Okinawa Rendez-Vous

Reviewed by YTSL
 

Six years ago now, Faye Wong made her first big screen appearance (in Wong Kar Wai's "Chungking Express").  Such was the impact of the then girl-woman whom Quentin Tarantino called a nymphet that, in lieu of their not getting to see her in other movies, quite a few Hong Kong film fans I know ended up checking out and becoming major appreciators of this megastar's music.  One marriage, divorce and daughter as well as many albums and concerts later, the Beijing-born singer-actress was finally successfully persuaded by producer, director and screenwriter Gordon Chan to make her return in an ensemble piece which also would star her close friend, Leslie Cheung.

Faye Wong and Leslie Cheung with Gordon Chan on the set
OKINAWA RENDEZ-VOUS is the fledgling 100 Years of Film company's second offering.  Like its first production (the popular "Needing You" which has become Hong Kong's top grossing local film), it is primarily a romantic comedy.  Unlike "Needing You", "And I Hate You So" and other fluffy, "feel good" concoctions that seem to have replaced horror as the HKSAR movie genre of the moment though, its two multi-talented star headliners do not get all of the best lines and a disproportionate amount of screen time.  Although such news will doubtlessly disappoint rabid fans of Ms. Wong and Mr. Cheung, this (re)viewer's feeling is that this state of affairs actually helped the production as a whole since:  For one thing, it allowed for the existence of multiple intersecting mini-stories rather than a single, too straightforward - and consequently thoroughly predictable - plot-line; and for another, there thus came to be amusing roles for such agreeable talents as Tony Leung Kar Fai, Gigi Lai, Vincent Kuk, Stephanie Che, Masayo Kato and the actress whose Japanese character divulged that she had learnt Cantonese by way of watching Hong Kong movies!
IMHO, it is Tony Leung Kar Fai who steals the show as Dat, a vacationing low level police filing clerk who aspires to catch such big time criminals as Jimmy Tong (Leslie Cheung plays his blackmailing character as more of a boyish lady killer than someone to be feared and/or disliked) and his partner (Vincent Kuk sometimes gives off an air of menace but proves to be as teddy bearish as he looks).  While not everyone might agree, my own sense is that Gigi Lai's caring Sandy - who had gone to holiday in Okinawa with Dat and a tougher female friend named Cookie (portrayed by Stephanie Che) -- was the movie's most successful stealer of hearts.  In contrast, Faye Wong's Jenny character - who upsets, in different ways, the plans of a soulful-looking Yakuza head (played by Masayo Kato) who seems to have a thing for Hong Kong women, Jimmy, Dat and Sandy - does not have enough opportunity in OKINAWA RENDEZ-VOUS to do more than stay enigmatic, look good and invoke memories of "Chungking Express" by way of there being a few scenes in which she finds herself once more behind the counter of a food-and-drink place and others where she cleans things.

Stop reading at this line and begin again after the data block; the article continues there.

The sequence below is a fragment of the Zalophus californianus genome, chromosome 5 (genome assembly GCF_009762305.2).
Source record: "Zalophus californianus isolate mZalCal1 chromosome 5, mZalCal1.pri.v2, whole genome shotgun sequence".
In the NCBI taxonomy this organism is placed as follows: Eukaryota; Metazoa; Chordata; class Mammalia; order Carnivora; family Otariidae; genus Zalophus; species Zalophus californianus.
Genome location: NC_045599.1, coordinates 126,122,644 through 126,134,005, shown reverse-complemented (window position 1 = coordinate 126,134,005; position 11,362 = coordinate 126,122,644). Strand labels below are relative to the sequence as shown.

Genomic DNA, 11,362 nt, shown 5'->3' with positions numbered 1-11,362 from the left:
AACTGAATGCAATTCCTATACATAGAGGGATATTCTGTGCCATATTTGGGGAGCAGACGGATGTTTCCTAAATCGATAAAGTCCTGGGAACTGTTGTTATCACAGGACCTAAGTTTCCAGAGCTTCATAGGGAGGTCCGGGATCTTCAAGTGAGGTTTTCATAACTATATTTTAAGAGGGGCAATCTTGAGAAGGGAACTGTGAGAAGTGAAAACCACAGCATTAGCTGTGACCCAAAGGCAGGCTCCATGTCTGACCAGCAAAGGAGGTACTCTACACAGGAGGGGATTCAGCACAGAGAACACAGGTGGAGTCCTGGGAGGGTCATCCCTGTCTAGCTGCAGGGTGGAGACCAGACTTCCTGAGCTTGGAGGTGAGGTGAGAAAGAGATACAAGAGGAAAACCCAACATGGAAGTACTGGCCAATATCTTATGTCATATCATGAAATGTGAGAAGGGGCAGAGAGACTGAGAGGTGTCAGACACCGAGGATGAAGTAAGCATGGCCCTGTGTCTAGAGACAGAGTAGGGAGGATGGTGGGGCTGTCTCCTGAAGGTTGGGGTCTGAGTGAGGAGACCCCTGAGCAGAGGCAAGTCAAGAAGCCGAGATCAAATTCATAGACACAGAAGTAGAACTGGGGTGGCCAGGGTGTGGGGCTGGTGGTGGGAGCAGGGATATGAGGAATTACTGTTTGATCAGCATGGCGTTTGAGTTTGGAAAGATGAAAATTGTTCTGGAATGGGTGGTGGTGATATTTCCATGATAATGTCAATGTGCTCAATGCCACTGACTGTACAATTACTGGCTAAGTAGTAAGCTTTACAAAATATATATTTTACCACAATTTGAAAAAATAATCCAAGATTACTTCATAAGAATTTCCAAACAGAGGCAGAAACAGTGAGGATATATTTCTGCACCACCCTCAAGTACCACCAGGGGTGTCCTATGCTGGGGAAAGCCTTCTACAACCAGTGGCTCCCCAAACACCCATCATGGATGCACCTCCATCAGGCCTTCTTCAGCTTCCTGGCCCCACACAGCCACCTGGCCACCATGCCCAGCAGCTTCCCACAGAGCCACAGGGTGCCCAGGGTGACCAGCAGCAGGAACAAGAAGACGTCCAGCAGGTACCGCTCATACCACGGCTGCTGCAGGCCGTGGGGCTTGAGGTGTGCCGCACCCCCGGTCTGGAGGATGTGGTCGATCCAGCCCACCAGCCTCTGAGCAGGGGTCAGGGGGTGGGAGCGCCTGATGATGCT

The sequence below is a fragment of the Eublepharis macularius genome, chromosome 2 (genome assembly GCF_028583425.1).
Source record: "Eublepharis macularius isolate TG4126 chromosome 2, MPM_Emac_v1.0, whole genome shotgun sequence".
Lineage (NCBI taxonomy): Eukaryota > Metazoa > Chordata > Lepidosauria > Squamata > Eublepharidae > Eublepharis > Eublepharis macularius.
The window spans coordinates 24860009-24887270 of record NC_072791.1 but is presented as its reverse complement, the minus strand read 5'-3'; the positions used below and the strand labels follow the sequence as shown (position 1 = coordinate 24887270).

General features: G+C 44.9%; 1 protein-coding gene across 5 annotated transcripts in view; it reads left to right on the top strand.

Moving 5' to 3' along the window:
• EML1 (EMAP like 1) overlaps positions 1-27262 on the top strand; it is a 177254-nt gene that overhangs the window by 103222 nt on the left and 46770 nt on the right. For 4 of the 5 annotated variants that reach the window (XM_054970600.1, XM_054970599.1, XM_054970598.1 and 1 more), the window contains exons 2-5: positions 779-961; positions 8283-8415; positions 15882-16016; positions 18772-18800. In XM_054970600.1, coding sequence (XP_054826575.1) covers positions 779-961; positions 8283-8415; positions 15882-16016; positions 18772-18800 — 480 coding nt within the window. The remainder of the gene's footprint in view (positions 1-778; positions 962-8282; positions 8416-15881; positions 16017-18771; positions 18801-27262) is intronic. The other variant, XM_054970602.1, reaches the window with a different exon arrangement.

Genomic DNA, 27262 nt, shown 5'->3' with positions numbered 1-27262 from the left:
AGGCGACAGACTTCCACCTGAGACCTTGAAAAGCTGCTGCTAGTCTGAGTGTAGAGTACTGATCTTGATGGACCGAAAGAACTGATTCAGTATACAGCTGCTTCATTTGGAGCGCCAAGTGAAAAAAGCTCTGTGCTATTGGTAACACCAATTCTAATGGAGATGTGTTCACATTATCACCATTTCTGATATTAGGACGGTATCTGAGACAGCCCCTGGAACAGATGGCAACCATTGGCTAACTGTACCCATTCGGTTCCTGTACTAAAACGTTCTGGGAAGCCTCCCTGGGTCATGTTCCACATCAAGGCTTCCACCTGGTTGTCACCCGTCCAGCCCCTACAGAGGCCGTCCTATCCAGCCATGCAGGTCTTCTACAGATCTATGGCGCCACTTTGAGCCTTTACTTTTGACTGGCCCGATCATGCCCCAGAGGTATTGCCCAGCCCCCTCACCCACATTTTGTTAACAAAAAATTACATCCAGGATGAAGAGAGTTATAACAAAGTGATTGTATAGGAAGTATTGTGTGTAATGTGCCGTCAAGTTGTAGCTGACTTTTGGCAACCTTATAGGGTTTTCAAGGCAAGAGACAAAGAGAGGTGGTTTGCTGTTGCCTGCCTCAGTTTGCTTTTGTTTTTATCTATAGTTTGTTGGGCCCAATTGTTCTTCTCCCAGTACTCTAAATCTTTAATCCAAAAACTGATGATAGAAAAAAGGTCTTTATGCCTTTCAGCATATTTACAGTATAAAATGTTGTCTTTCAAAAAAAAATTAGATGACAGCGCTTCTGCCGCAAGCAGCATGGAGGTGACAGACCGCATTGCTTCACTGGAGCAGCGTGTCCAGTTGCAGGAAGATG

Though Gordon Chan told a TIME magazine interviewer that OKINAWA RENDEZ-VOUS only took a couple of months to conceive and film, and required improvisational work from its cast members because its script was being written as the movie was being made, it must be emphasized that this is NOT even close - in mood, style and content - to being a Wong Kar Wai work.  This is not least because all of the production's main characters happily end up with someone else in the end (N.B. I don't consider this to be a major spoiler since I have not divulged who started off with whom as well as who ends up with whom).  Then there's the general emphasis on light notes and comic (re)solutions as well as situations (even - maybe particularly - with regards to (potentially) criminal acts); something which may also have contributed - along with the film's unhurried pacing -- to the offering's feeling like it's without tension.
In sum then:  OKINAWA RENDEZ-VOUS comes across as a pleasant enough movie expressly designed to not be too taxing on anyone's brain yet also not appear all that patronizing towards its viewers.  Though it doesn't contain many memorable moments which will linger way past the day in which they got viewed, this playful work does possess some nice touches (of which my favorites relate in one way or other to the Yakuza boss whose romantic yearnings and impulses taxes to no end his minions' patience, tolerance and sense of (self-)respect) which ought to make you smile, giggle and maybe even guffaw upon their presentation for your clear and innocent amusement.

My rating for the film:  7.5